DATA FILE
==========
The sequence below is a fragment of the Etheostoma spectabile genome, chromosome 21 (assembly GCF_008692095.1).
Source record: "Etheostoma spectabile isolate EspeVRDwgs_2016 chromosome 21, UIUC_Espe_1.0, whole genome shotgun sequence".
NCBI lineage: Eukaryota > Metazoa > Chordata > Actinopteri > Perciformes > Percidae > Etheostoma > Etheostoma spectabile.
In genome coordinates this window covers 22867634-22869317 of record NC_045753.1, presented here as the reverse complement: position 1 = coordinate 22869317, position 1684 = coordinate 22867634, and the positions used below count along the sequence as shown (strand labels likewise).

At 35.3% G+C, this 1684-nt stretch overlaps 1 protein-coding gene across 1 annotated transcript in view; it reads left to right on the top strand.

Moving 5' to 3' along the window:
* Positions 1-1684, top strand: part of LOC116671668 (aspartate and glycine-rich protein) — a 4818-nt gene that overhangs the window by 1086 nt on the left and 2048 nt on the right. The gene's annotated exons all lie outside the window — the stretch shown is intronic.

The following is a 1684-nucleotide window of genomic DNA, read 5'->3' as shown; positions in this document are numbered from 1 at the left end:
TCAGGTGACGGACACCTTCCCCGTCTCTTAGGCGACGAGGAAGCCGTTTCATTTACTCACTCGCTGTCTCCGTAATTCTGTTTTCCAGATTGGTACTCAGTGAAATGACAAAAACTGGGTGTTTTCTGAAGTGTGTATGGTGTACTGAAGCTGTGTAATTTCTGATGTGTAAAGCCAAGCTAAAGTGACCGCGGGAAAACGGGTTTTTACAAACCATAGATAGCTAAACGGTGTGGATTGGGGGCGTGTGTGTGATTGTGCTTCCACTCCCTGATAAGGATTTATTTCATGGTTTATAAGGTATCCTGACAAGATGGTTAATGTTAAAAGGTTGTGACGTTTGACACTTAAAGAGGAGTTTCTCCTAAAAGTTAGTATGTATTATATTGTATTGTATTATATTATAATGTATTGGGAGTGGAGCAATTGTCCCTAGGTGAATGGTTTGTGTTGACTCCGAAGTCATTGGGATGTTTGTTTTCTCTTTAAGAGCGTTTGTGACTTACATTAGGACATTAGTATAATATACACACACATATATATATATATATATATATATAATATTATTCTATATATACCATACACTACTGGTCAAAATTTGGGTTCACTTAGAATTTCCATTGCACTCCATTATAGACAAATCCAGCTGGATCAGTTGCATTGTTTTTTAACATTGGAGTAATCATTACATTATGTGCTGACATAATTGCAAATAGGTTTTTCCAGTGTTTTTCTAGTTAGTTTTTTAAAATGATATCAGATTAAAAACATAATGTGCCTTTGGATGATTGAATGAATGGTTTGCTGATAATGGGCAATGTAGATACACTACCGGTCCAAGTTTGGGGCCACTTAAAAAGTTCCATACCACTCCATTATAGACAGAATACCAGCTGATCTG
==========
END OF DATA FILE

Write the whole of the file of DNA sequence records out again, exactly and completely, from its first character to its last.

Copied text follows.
The sequence below is a fragment of the Etheostoma spectabile genome, chromosome 21 (assembly GCF_008692095.1).
Source record: "Etheostoma spectabile isolate EspeVRDwgs_2016 chromosome 21, UIUC_Espe_1.0, whole genome shotgun sequence".
NCBI lineage: Eukaryota > Metazoa > Chordata > Actinopteri > Perciformes > Percidae > Etheostoma > Etheostoma spectabile.
In genome coordinates this window covers 22867634-22869317 of record NC_045753.1, presented here as the reverse complement: position 1 = coordinate 22869317, position 1684 = coordinate 22867634, and the positions used below count along the sequence as shown (strand labels likewise).

At 35.3% G+C, this 1684-nt stretch overlaps 1 protein-coding gene across 1 annotated transcript in view; it reads left to right on the top strand.

Moving 5' to 3' along the window:
* Positions 1-1684, top strand: part of LOC116671668 (aspartate and glycine-rich protein) — a 4818-nt gene that overhangs the window by 1086 nt on the left and 2048 nt on the right. The gene's annotated exons all lie outside the window — the stretch shown is intronic.

The following is a 1684-nucleotide window of genomic DNA, read 5'->3' as shown; positions in this document are numbered from 1 at the left end:
TCAGGTGACGGACACCTTCCCCGTCTCTTAGGCGACGAGGAAGCCGTTTCATTTACTCACTCGCTGTCTCCGTAATTCTGTTTTCCAGATTGGTACTCAGTGAAATGACAAAAACTGGGTGTTTTCTGAAGTGTGTATGGTGTACTGAAGCTGTGTAATTTCTGATGTGTAAAGCCAAGCTAAAGTGACCGCGGGAAAACGGGTTTTTACAAACCATAGATAGCTAAACGGTGTGGATTGGGGGCGTGTGTGTGATTGTGCTTCCACTCCCTGATAAGGATTTATTTCATGGTTTATAAGGTATCCTGACAAGATGGTTAATGTTAAAAGGTTGTGACGTTTGACACTTAAAGAGGAGTTTCTCCTAAAAGTTAGTATGTATTATATTGTATTGTATTATATTATAATGTATTGGGAGTGGAGCAATTGTCCCTAGGTGAATGGTTTGTGTTGACTCCGAAGTCATTGGGATGTTTGTTTTCTCTTTAAGAGCGTTTGTGACTTACATTAGGACATTAGTATAATATACACACACATATATATATATATATATATATATAATATTATTCTATATATACCATACACTACTGGTCAAAATTTGGGTTCACTTAGAATTTCCATTGCACTCCATTATAGACAAATCCAGCTGGATCAGTTGCATTGTTTTTTAACATTGGAGTAATCATTACATTATGTGCTGACATAATTGCAAATAGGTTTTTCCAGTGTTTTTCTAGTTAGTTTTTTAAAATGATATCAGATTAAAAACATAATGTGCCTTTGGATGATTGAATGAATGGTTTGCTGATAATGGGCAATGTAGATACACTACCGGTCCAAGTTTGGGGCCACTTAAAAAGTTCCATACCACTCCATTATAGACAGAATACCAGCTGATCTG